And then winter happened. And I managed to look left and up as I was driving by. I saw this:
And 4 other trees similarly filled with Great Blue Heron nests.
How could I have been so stupid? I had missed the HUGE settlement of Great Blue Herons since I moved here in August. I was frankly pissed at myself.
And then. The trees blossomed. And the same tree? It turned into a huge hiding place for those huge nests:
I didn't feel so badly about missing the heronry after I saw how well it hid itself.
And so, here is a special edition of The Pink Shoe: Facts About, brought to you by the People Who Made the Heronry Sign, Probably the National Park Service and the City of Akron, or so the sign claimed.
While the Great Blue Heron only weighs about as much as a newborn human, they're already four feet tall and have a wingspan that rivals LeBron James (who is also from Akron, and is 6'8" and 250 lbs, and has a wingspan of 7’0¼”).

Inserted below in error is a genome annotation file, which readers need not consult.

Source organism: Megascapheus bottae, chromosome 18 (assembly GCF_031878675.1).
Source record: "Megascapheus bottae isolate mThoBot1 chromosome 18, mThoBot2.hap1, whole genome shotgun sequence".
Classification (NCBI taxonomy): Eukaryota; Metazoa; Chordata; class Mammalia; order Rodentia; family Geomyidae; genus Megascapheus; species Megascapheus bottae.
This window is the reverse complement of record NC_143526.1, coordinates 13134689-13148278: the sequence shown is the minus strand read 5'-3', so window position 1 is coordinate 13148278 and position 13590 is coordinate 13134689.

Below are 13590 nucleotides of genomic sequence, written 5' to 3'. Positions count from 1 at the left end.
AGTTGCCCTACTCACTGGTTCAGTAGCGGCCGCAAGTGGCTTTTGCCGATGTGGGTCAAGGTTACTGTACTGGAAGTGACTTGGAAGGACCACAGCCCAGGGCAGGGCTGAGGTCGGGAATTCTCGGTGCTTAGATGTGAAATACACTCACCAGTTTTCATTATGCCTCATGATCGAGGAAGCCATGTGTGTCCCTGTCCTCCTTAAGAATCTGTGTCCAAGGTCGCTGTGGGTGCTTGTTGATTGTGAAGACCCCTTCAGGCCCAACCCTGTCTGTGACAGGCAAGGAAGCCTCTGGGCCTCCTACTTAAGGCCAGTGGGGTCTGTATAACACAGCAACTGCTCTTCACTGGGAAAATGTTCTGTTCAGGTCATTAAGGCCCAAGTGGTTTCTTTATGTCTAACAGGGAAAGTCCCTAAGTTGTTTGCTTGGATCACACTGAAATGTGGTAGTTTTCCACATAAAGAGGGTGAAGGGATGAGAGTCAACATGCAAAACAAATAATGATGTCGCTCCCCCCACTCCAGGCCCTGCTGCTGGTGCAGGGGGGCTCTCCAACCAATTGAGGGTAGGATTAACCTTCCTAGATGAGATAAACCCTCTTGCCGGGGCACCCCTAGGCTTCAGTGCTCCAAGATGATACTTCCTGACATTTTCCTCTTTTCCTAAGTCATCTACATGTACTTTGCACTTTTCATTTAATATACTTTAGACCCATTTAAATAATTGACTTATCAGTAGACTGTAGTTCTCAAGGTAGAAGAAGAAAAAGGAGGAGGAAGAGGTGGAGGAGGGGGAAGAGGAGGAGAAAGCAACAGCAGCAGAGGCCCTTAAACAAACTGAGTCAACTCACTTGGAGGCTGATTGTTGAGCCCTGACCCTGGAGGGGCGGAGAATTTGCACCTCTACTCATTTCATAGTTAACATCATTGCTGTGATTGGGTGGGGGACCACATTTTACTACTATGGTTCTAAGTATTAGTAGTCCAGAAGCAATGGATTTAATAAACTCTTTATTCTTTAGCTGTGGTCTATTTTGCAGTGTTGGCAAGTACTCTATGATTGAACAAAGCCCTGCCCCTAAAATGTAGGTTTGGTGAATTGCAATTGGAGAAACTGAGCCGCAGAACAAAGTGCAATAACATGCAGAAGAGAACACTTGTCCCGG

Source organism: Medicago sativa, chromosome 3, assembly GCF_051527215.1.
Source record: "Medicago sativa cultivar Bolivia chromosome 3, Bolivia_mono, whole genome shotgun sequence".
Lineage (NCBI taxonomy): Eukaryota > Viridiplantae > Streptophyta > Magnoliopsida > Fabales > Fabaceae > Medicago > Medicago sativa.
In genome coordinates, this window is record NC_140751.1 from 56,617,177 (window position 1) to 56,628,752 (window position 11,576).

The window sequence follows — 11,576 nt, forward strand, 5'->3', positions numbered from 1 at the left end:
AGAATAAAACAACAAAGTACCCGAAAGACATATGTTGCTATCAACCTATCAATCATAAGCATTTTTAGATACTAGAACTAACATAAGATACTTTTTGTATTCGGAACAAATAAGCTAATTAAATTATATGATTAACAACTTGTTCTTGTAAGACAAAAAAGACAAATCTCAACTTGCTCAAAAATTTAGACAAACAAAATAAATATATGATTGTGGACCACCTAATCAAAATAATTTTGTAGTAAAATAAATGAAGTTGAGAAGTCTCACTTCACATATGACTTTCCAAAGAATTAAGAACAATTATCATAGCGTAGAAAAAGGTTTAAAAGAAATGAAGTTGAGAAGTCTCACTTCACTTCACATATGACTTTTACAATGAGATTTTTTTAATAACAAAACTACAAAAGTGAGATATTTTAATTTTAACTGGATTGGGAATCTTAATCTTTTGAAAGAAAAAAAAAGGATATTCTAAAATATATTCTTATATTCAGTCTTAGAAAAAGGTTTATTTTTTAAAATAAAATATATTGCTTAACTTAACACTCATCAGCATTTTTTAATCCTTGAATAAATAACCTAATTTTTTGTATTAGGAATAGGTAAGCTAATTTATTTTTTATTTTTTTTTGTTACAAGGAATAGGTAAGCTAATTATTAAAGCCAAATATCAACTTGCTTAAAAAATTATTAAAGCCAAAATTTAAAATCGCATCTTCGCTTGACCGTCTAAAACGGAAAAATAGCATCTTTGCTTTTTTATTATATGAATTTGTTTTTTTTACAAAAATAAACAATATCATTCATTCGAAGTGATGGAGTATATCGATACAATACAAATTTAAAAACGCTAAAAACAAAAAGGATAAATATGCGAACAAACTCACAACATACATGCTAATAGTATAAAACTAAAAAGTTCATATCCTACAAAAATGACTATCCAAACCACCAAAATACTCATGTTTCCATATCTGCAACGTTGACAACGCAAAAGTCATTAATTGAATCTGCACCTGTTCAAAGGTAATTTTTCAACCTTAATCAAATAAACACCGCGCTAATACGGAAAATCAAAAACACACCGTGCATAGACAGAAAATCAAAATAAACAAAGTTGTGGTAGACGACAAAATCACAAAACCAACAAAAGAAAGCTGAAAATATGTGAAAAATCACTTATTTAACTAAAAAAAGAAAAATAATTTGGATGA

It's no wonder that I saw the Great Blue Herons standing by the river - they were most likely waiting to spear their prey with their beaks.
I like that they hunt by stealth - I imagine them as the James Bond of the avian world.
While human males keep their females happy with pretty diamonds, heron males initiate and continue their courtship by presenting the females with sticks that will make their nests larger.
And while I find both the drawing of herons with sticks and the idea of developing a home together, I still like the diamonds. I don't think I'd make a good heron.